It’s nearly been a month since I last posted and I’m all out of excuses as to why I haven’t written anything in 27 some days. Writing to me is a rather lonely task; one which forces me to confront the thoughts occupying my mind. It’s easy to avoid any kind of thinking at all, with the convenience of an increasingly addictive pull; the internet. I could lose myself on Amazon forever; in fact, that’s precisely how I spent the last few hours. Now, I’ve had an attention deficiency problem my whole entire life, and the internet only makes it worse. I could start with my homework at 3 pm, go down a google black-hole and find it impossible to retrieve myself, until several hours later.
Nevertheless, here are the books I read in November:
1. Fun Home by Alison Bechdel
This is a graphic-memoir, along the lines of Blankets by Craig Thompson, where instead of a religious small-town upbringing at the heart of it, dysfunctional family dynamics are explored. Both novels, explore themes of growing up, maturation and coming to terms with the reality of every-day existence.
However, whilst Blankets is one of my favorite reads of this year, Fun Home isn’t. Bechdel’s art and style are thoroughly enjoyable, but it seemed to me that she was perhaps trying a little (read: very) hard to sound deep and philosophical; every page had moments worthy of eyerolls. Bechdel ultimately comes off sounding dishonest and pretentious. Fun Home simply didn’t pull at my heartstrings the way Blankets did.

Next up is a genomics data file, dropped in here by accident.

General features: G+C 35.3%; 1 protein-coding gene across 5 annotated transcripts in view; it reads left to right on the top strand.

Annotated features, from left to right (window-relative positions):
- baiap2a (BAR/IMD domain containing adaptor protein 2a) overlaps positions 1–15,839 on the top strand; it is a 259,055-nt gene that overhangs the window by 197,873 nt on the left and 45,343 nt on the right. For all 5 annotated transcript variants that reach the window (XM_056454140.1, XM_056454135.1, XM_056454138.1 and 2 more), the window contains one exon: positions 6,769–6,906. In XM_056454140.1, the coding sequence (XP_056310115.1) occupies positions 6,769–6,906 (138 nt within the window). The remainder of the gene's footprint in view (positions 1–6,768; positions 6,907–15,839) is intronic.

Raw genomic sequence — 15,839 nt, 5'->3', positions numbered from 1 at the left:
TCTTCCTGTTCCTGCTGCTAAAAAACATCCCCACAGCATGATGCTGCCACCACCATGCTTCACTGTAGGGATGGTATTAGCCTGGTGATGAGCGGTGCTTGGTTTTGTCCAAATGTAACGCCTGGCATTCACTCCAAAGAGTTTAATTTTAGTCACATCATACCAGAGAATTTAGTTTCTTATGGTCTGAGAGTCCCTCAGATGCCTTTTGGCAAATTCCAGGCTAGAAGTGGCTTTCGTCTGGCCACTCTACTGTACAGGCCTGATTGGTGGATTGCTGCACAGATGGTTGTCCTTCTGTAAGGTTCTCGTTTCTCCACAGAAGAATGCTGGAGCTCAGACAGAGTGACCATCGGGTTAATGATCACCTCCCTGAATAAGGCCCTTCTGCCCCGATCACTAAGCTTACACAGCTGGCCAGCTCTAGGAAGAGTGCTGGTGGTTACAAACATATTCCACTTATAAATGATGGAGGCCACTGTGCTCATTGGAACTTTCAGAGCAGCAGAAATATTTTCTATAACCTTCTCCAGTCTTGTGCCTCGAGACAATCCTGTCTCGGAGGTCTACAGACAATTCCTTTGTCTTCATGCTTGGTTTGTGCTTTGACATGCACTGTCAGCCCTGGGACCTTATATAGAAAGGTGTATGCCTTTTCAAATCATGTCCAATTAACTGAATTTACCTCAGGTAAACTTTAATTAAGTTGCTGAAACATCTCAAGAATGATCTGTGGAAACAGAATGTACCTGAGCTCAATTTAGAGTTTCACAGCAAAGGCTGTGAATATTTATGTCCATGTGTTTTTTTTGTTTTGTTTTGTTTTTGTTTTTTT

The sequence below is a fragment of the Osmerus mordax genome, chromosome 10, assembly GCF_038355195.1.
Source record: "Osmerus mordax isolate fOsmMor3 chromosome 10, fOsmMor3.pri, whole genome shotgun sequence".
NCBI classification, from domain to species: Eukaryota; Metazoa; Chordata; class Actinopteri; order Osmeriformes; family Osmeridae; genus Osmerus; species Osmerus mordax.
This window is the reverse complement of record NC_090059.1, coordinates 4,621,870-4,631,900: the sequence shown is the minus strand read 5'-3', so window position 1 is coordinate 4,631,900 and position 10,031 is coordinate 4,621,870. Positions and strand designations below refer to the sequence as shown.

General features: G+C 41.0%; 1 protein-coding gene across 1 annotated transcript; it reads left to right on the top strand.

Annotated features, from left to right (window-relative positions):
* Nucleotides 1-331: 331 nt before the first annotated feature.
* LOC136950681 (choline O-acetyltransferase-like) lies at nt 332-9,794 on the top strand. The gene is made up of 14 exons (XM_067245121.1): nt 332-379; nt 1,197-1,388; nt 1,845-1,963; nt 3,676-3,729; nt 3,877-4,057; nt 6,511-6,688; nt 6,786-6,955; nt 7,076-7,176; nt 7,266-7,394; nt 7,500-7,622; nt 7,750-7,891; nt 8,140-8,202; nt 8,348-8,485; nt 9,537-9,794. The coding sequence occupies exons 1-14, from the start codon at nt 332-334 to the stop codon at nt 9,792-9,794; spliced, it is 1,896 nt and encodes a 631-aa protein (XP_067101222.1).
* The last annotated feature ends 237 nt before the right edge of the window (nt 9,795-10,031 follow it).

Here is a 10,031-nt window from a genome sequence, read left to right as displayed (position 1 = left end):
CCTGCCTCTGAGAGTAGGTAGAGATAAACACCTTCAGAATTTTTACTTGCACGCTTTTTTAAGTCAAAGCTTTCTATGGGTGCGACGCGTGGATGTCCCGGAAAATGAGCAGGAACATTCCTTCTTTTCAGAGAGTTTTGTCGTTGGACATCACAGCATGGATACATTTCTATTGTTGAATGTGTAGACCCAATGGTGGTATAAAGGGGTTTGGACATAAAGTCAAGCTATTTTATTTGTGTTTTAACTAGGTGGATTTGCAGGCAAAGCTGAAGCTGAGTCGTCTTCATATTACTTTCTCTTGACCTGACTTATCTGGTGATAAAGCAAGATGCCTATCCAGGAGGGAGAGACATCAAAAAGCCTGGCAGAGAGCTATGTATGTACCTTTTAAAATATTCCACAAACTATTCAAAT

2. All About Love by bell hooks
This is a work of nonfiction by social activist & feminist bell hooks. She explores love and romantic relationships from a feminist perspective and answers the question that we’ve all wanted the answer to; what do we talk about when we talk about love?
This is easily one of my favorite reads of the year (substantiated by the fact that I read it three times, back to back). I absolutely adore hooks’ writing style, which is clear, crisp and succinct and I shall always be in constant admiration of her ability to break down complex theory into digestible chunks whilst providing sociologically relevant examples of the same.
3. The Gifts of Imperfection by Brene Brown
I first watched Brown’s TED talk back in mid-2016 and it’d be no exaggeration to say that it completely changed my life. I owe much of who I am today to that talk, which was my first introduction to her & the work that she does.
This book is essentially an expanded version of her TED talk, which is not to say that it doesn’t have any merit of its own, but rather that her talk is a wonderful companion to her book.
Brown’s research is one of those truly perspective-altering, life-changing things out there. Whilst a lot of it might seem perfectly rational and commonsensical, the extent to which our willingness to be vulnerable and our ability to embrace imperfection is analyzed and comprehended by Brown, only adds to our understanding of human nature and deepens our will to be better.
4. Outliers by Malcolm Gladwell
This book is so captivating and well written that I read it over the course of a day; I simply couldn’t put it down.
Gladwell does, what I can only refer to as a completely fantastic job of substantiating the hypothesis that our disadvantages shape our road to success in unexpected ways and that often overlooked things like, where we’re from and when we were born can have profound effects on our paths to success. What I found most fascinating was his emphasis on opportunity creating, without which the world would miss out on the most brilliant of minds.